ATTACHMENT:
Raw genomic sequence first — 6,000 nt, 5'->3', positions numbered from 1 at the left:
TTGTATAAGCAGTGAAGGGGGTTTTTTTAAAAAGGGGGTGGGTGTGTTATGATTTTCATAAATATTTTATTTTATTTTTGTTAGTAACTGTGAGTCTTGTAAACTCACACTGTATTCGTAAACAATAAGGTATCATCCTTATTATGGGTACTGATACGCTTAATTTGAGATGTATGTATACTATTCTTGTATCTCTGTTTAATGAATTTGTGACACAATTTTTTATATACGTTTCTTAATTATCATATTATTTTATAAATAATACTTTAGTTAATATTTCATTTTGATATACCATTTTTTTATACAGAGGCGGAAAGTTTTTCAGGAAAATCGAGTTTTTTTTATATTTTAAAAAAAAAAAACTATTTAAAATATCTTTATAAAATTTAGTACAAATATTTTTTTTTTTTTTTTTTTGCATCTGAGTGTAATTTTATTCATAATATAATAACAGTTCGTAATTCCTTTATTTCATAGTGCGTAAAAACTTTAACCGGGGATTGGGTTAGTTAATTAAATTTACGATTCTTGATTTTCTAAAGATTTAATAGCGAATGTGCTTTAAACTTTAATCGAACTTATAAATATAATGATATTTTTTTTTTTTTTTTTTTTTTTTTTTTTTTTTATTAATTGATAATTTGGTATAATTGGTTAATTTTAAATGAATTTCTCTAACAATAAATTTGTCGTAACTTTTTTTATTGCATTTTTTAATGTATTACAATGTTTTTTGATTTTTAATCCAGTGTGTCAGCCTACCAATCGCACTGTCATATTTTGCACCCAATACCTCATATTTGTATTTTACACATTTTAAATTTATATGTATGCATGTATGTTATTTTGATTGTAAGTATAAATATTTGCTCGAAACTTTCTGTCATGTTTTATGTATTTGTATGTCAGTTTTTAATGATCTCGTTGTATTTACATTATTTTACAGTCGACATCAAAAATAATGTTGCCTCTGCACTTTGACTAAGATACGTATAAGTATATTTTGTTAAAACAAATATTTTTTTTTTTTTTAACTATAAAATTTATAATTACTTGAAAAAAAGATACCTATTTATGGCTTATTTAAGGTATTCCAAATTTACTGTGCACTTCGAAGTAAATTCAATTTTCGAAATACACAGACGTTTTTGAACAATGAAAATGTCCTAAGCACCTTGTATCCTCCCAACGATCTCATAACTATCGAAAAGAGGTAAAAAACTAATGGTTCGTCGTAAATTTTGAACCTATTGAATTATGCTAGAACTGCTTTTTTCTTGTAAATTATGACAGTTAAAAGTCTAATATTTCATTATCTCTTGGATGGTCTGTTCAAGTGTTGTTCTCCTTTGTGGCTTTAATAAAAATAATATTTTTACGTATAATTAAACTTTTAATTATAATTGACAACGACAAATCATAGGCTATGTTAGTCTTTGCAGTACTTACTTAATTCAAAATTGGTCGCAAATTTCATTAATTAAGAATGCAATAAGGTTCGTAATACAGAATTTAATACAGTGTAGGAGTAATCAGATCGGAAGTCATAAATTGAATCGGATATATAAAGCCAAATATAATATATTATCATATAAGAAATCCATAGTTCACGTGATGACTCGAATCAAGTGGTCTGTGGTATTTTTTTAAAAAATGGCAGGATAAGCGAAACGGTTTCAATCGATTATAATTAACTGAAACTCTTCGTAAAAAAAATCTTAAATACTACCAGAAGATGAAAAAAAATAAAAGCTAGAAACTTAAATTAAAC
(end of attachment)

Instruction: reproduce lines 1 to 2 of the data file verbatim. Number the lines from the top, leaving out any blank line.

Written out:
Raw genomic sequence first — 6,000 nt, 5'->3', positions numbered from 1 at the left:
TTGTATAAGCAGTGAAGGGGGTTTTTTTAAAAAGGGGGTGGGTGTGTTATGATTTTCATAAATATTTTATTTTATTTTTGTTAGTAACTGTGAGTCTTGTAAACTCACACTGTATTCGTAAACAATAAGGTATCATCCTTATTATGGGTACTGATACGCTTAATTTGAGATGTATGTATACTATTCTTGTATCTCTGTTTAATGAATTTGTGACACAATTTTTTATATACGTTTCTTAATTATCATATTATTTTATAAATAATACTTTAGTTAATATTTCATTTTGATATACCATTTTTTTATACAGAGGCGGAAAGTTTTTCAGGAAAATCGAGTTTTTTTTATATTTTAAAAAAAAAAAACTATTTAAAATATCTTTATAAAATTTAGTACAAATATTTTTTTTTTTTTTTTTTTGCATCTGAGTGTAATTTTATTCATAATATAATAACAGTTCGTAATTCCTTTATTTCATAGTGCGTAAAAACTTTAACCGGGGATTGGGTTAGTTAATTAAATTTACGATTCTTGATTTTCTAAAGATTTAATAGCGAATGTGCTTTAAACTTTAATCGAACTTATAAATATAATGATATTTTTTTTTTTTTTTTTTTTTTTTTTTTTTTTTATTAATTGATAATTTGGTATAATTGGTTAATTTTAAATGAATTTCTCTAACAATAAATTTGTCGTAACTTTTTTTATTGCATTTTTTAATGTATTACAATGTTTTTTGATTTTTAATCCAGTGTGTCAGCCTACCAATCGCACTGTCATATTTTGCACCCAATACCTCATATTTGTATTTTACACATTTTAAATTTATATGTATGCATGTATGTTATTTTGATTGTAAGTATAAATATTTGCTCGAAACTTTCTGTCATGTTTTATGTATTTGTATGTCAGTTTTTAATGATCTCGTTGTATTTACATTATTTTACAGTCGACATCAAAAATAATGTTGCCTCTGCACTTTGACTAAGATACGTATAAGTATATTTTGTTAAAACAAATATTTTTTTTTTTTTTAACTATAAAATTTATAATTACTTGAAAAAAAGATACCTATTTATGGCTTATTTAAGGTATTCCAAATTTACTGTGCACTTCGAAGTAAATTCAATTTTCGAAATACACAGACGTTTTTGAACAATGAAAATGTCCTAAGCACCTTGTATCCTCCCAACGATCTCATAACTATCGAAAAGAGGTAAAAAACTAATGGTTCGTCGTAAATTTTGAACCTATTGAATTATGCTAGAACTGCTTTTTTCTTGTAAATTATGACAGTTAAAAGTCTAATATTTCATTATCTCTTGGATGGTCTGTTCAAGTGTTGTTCTCCTTTGTGGCTTTAATAAAAATAATATTTTTACGTATAATTAAACTTTTAATTATAATTGACAACGACAAATCATAGGCTATGTTAGTCTTTGCAGTACTTACTTAATTCAAAATTGGTCGCAAATTTCATTAATTAAGAATGCAATAAGGTTCGTAATACAGAATTTAATACAGTGTAGGAGTAATCAGATCGGAAGTCATAAATTGAATCGGATATATAAAGCCAAATATAATATATTATCATATAAGAAATCCATAGTTCACGTGATGACTCGAATCAAGTGGTCTGTGGTATTTTTTTAAAAAATGGCAGGATAAGCGAAACGGTTTCAATCGATTATAATTAACTGAAACTCTTCGTAAAAAAAATCTTAAATACTACCAGAAGATGAAAAAAAATAAAAGCTAGAAACTTAAATTAAAC